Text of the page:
About 10 years into her career, Loni Coombs received personal recognition from President William Clinton and U.S. Secret Service Director L.J. Bowron for her work on a murder trial of the first female Secret Service agent, Julie Cross, who was killed on the job. The suspect was proven guilty and received the death penalty verdict.

Luanne Robbins, a good friend and coworker of Loni Coombs, said that “Loni is exceptionally bright, she has always demonstrated an incredible work ethic and continually pushes herself to learn more, perform higher and fight for causes that she believes in.”

Loni Coombs was the deputy in charge of the district attorney’s Malibu office by 2001. She worked with high-profile celebrities such as Nicole Richie, Nick Nolte, Kim Delaney and a man who believed he was Meg Ryan’s husband.

Until 2005 Coombs was the head of the district attorney’s hate crime unit in Los Angeles until she remarried and decided to make a career switch.

“I had to make compromises to maintain the relationship,” Coombs said. “I took a leave of absence from the DA’s office. During the down time, I started doing some freelance TV work, which I had been asked to do during my career as a prosecutor. The TV work grew.”

The television work not only grew but launched into a great new career for Loni Coombs. She began appearing regularly on “Dr. Phil” as well as on “The Doctors,” “Dr. Drew on Call,” EXTRA TV, The View and more.

Loni Coombs proved to be an expert and valuable asset as a legal commentator for breaking news trials, including those of OJ Simpson, Mel Gibson, Warren Jeffs, Casey Anthony, George Zimmerman, Phil Spector and Jodi Arias. Her 18 years as a legal prosecutor proved effective.

Coombs earned an AP award after her daily coverage on KTLA.com of the Phil Spector trial. She said her experience gives her a level of expertise that is rare in the TV world.

“Having been a trial attorney, I know how to explain complicated things in a conversational way, how to persuade, how to ask questions and how to paint a picture with words,” she said.

With the release of her first published book, “‘You’re Perfect…’ and Other Lies Parents Tell: The Ugly Truth about Spoiling Your Kids,” Loni Coombs demonstrated her ability to “paint a picture with words.”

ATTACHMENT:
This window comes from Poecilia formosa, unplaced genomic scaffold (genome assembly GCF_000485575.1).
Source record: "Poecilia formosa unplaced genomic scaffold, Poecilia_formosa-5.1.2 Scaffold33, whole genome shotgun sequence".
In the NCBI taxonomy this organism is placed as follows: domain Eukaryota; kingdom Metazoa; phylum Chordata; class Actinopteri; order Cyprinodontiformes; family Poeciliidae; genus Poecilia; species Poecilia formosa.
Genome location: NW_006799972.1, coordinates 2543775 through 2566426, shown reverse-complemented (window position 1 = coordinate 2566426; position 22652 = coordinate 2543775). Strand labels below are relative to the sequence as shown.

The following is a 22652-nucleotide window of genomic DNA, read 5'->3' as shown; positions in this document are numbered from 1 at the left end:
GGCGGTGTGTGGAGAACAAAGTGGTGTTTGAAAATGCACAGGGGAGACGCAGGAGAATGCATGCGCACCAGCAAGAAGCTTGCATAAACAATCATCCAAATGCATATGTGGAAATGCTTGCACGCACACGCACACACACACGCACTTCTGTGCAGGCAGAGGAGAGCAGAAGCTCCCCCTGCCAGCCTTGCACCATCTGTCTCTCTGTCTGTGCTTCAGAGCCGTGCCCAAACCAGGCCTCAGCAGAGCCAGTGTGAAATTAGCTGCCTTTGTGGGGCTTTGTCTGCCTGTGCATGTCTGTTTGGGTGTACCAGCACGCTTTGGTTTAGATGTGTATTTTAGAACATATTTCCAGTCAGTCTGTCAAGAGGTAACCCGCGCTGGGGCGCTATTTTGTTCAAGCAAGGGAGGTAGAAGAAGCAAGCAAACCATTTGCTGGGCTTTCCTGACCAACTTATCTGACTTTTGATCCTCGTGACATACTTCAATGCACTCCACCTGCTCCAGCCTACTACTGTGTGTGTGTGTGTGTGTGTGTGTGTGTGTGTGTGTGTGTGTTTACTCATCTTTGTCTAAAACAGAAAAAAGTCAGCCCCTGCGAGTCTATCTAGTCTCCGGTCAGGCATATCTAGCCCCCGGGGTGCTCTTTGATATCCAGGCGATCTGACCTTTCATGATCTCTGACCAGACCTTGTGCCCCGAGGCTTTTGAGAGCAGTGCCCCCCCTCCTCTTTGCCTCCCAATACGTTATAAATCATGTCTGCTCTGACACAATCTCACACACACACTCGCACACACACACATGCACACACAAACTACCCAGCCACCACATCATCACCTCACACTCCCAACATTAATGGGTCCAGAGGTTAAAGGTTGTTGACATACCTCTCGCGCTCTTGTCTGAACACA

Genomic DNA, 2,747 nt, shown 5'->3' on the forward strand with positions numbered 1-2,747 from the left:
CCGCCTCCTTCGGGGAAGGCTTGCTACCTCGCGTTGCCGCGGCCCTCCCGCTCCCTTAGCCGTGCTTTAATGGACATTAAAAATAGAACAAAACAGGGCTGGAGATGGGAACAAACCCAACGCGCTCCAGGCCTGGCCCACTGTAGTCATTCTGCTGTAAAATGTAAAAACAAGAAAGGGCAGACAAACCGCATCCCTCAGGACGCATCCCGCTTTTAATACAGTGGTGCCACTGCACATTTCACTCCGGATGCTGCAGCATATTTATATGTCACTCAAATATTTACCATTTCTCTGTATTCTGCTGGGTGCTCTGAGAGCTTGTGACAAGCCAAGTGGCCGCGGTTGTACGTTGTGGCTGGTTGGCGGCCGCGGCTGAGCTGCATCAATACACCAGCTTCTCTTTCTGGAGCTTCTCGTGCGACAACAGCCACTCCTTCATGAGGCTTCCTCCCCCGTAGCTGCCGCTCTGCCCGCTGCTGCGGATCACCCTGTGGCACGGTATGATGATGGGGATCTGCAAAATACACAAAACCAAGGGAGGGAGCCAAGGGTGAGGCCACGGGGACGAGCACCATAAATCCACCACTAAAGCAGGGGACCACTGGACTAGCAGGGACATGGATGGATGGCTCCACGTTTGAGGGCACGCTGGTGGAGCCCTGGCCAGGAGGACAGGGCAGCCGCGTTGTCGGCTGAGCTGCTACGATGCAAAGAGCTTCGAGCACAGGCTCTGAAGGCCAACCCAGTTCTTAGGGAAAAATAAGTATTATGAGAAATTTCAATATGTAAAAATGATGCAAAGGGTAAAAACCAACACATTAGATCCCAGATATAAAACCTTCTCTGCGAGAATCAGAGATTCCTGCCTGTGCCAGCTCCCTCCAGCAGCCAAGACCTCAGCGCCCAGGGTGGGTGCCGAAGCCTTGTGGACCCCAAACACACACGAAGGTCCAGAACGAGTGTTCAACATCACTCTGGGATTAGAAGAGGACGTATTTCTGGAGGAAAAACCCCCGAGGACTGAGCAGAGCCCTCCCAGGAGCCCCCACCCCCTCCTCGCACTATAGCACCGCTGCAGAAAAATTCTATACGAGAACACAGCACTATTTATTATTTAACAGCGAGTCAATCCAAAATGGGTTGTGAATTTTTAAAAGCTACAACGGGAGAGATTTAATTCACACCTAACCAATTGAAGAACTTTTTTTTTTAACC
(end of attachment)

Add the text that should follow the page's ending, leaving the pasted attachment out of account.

She combined her knowledge of psychology and law to write the book after years of prosecuting the crimes of young people while their parents continually tried to step in and save them.

Carol Jean Coombs said she was especially proud of Loni Coombs following her dad’s footsteps with her book release. “Loni’s father wrote and published many academic books,” she said. “Loni and Robert (her dad) were always very close; she admired and respected him immensely. After his passing I felt this was a great way for them to stay connected. I know that Robert would have encouraged her to write and is very proud of her accomplishments.”

Loni Coombs enjoys visiting BYU’s campus during the summer and fall months. She cheers on BYU’s athletics with her husband and loves attending games whenever she can. She reconnected with BYU when her son, Trevor, attended a few years ago.

“When my mom studied at BYU she was really focused on learning and getting her degree quickly,” Trevor Coombs said. “Not that this was a bad thing, but she missed out on a lot of the campus experiences like sports events, parties and BYU traditions. Although I never took her to any parties, we’ve walked around campus, gone to a few games and eaten at some local Provo restaurants to make up for it.”

Loni Coombs enjoys traveling, reading and staying active. She remains a Southern California resident and has recently developed a love for exploring nearby hikes through the Hollywood hills.

She looks forward to spending time with her expanding family, growing her television work and career and possibly writing a few more books about her experiences during her years of practicing law.